Festivals have been an important aspect of human life from England and Europe to Australia and the Americas and all over the Middle and Far East from antiquity until today.
More than any other destination in the world immigrants leaving Britain in 1852 were heading to Melbourne, chasing their dream of finding gold.
The wealth generated at Melbourne during the Victorian age meant that its society learned to sip champagne from buckets as former ladies and housemaids from upstairs and down rubbed shoulders and wore diamonds and pearls.
By 1883 they were also parading around in beautiful tea gowns enjoying the festival of taking tea in the afternoon at the Windsor Hotel at Melbourne, where today the tradition is carried forward.
Today taking tea is part of an ongoing tradition in this golden town where charm, great art and culinary skills collide with exceedingly tempting menus, available for breakfast, lunch and afternoon high tea.
You can also enjoy your high tea with a choice of both the very best local sparkling bubbles or fashionable Laurent Perrier French champagne.
Presenting produce ‘sourced from paddock to plate by Australian farmers with ethical production standards’ feature in rooms that contain a vision of starched white linen, fresh flowers, fine bone china, and an elegant ambiance. if you are coming to Melbourne, or live here, you can also indulge your love of taking tea at the Hopetoun Tea Room in the fabulous Block Arcade, entering from Collins Street.
This stunning space has been situated in the Block Arcade since 1891 and bears the name of its founder Lady Hopetoun. Decorated in sensational green flock wallpaper, the window is always packed with sweet delights and the atmosphere is high Victoriana.
A word of warning though, you will have to take your place in a queue, unless you have made reservations.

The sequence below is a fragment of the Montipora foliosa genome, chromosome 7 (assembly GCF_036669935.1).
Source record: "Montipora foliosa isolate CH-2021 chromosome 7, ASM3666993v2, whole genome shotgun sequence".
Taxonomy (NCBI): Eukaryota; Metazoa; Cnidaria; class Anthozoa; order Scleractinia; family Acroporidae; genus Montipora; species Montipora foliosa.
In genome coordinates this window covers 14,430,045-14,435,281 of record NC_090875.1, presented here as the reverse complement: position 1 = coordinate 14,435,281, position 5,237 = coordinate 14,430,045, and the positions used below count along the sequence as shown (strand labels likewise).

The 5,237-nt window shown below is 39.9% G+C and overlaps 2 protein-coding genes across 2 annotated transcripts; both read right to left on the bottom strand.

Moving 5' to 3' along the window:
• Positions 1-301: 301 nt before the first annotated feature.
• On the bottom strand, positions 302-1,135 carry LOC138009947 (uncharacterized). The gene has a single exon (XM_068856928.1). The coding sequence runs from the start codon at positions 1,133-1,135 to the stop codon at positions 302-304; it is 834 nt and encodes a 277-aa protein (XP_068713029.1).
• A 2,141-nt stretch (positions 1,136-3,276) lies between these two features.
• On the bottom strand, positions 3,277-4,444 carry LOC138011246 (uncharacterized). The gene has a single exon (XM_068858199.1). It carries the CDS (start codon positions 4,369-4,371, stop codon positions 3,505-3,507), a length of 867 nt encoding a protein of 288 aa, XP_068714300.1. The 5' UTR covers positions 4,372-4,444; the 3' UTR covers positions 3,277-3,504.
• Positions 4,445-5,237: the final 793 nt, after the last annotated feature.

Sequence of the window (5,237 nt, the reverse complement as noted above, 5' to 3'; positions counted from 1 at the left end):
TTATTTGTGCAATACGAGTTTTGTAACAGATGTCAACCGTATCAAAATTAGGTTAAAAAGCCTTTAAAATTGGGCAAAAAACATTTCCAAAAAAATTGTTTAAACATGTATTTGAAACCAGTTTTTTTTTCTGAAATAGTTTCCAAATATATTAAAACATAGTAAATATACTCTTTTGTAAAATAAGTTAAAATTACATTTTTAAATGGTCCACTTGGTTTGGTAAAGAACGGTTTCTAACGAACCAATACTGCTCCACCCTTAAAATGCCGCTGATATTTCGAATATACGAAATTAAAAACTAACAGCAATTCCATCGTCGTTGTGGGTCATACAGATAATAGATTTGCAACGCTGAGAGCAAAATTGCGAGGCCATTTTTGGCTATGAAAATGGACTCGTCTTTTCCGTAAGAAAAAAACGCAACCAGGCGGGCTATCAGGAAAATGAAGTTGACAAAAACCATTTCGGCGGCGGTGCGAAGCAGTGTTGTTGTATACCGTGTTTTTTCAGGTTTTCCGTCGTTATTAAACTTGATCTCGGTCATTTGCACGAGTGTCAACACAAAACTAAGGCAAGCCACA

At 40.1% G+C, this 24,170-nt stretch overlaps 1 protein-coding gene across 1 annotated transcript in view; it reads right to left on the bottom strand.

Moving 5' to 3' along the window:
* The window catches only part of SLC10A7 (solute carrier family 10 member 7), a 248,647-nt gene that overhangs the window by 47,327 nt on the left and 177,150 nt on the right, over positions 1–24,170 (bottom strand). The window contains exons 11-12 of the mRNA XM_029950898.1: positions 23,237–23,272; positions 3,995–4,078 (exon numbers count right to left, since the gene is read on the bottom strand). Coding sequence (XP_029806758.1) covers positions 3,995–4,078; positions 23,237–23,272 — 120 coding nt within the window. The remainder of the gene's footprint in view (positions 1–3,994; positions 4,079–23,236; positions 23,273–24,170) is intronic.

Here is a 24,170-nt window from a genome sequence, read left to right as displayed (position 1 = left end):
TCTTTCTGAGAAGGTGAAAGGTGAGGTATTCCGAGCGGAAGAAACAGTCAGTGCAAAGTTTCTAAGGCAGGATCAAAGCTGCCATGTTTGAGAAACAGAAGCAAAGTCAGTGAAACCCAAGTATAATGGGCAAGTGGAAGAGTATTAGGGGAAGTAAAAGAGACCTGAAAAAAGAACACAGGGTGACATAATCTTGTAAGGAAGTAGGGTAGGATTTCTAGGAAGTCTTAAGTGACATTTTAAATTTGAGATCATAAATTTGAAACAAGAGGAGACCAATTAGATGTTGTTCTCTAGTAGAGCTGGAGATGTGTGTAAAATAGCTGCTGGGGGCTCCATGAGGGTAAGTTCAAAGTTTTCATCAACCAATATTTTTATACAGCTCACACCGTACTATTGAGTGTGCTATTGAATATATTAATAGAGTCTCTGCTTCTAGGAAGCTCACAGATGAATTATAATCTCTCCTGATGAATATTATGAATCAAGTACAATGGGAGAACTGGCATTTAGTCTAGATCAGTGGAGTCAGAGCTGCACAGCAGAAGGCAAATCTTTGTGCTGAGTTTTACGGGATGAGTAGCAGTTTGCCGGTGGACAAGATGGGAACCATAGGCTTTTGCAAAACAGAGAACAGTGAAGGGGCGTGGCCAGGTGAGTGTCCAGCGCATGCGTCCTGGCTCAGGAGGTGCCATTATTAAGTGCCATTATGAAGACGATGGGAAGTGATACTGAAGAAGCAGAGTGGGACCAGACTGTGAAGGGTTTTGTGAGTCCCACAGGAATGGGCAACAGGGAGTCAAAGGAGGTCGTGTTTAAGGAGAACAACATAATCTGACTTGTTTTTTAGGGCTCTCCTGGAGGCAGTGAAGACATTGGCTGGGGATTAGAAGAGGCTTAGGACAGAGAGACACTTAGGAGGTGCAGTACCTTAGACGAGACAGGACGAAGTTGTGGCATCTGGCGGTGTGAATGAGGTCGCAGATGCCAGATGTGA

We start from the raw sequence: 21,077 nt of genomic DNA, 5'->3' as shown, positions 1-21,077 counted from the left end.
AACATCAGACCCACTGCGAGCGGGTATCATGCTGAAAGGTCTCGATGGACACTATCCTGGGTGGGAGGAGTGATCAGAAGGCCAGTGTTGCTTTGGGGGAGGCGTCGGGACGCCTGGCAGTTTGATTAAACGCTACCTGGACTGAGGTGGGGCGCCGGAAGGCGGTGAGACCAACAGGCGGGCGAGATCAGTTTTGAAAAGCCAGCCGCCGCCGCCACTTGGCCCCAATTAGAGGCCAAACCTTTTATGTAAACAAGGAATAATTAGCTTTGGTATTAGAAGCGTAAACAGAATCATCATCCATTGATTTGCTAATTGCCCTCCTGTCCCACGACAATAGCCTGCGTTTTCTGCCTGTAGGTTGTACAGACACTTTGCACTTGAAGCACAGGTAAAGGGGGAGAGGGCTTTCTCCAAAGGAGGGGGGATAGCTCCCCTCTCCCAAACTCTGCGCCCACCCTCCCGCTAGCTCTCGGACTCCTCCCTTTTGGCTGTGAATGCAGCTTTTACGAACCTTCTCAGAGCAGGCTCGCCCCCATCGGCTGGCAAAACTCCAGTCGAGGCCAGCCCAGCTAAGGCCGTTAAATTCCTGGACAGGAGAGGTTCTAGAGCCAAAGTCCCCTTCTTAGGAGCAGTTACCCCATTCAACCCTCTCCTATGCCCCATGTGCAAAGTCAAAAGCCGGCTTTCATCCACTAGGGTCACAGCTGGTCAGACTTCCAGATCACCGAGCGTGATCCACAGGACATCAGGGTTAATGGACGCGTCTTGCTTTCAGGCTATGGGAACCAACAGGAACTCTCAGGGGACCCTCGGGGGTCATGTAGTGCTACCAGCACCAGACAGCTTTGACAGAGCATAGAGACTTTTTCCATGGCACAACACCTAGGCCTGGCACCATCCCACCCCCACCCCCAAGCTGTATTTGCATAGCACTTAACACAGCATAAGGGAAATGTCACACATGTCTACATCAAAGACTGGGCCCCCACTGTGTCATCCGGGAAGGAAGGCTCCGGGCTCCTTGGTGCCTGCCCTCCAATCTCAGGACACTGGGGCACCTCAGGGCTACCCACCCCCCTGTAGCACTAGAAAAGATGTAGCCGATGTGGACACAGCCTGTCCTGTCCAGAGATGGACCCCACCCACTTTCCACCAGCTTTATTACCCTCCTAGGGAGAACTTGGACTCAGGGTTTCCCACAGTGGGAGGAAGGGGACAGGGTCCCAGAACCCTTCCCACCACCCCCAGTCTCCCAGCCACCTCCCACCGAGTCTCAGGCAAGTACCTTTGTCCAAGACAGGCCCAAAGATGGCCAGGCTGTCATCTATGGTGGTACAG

The Grand Hyatt on Collins Street offers a similar experience. On any day of the week you will find it packed with everyone from grandmothers to babies all enjoying a family outing for birthdays, Xmas and Mother’s Day, albeit in the more modern ‘high tea tradition that has the welcome addition of herbal and green teas as well as a sumptuous buffet.
It was a special occasion when my son took me to indulge in afternoon tea at the National Gallery of Victoria, where they have a contemporary style room for taking tea.
Selection of cakes, include colourful and scrumptious French macarons as well as little cakes on a stick, all tasted amazing.
The ambiance was indeed second to none, the service friendly, the food fresh, wonderfully presented and my chosen tea superb and silky.
We talked about the festival of taking tea, how it came about and why it has seemed restorative in every way for centuries now.
Tea amazingly was first discovered and was being drunk by the Chinese some 5000 years ago.
Who the person was that first worked out that to infuse the small fresh leaves from one particular plant, the Camellia Sinensis, with hot water would produce a delicious drink is lost in the mists of time.
However we do know tea arrived in England and Europe via Portugal and Holland during the seventeenth century and was introduced into London coffee houses at that time.
By the early part of the eighteenth century the taking of tea was mainly the preserve of the aristocracy due to its escalating cost.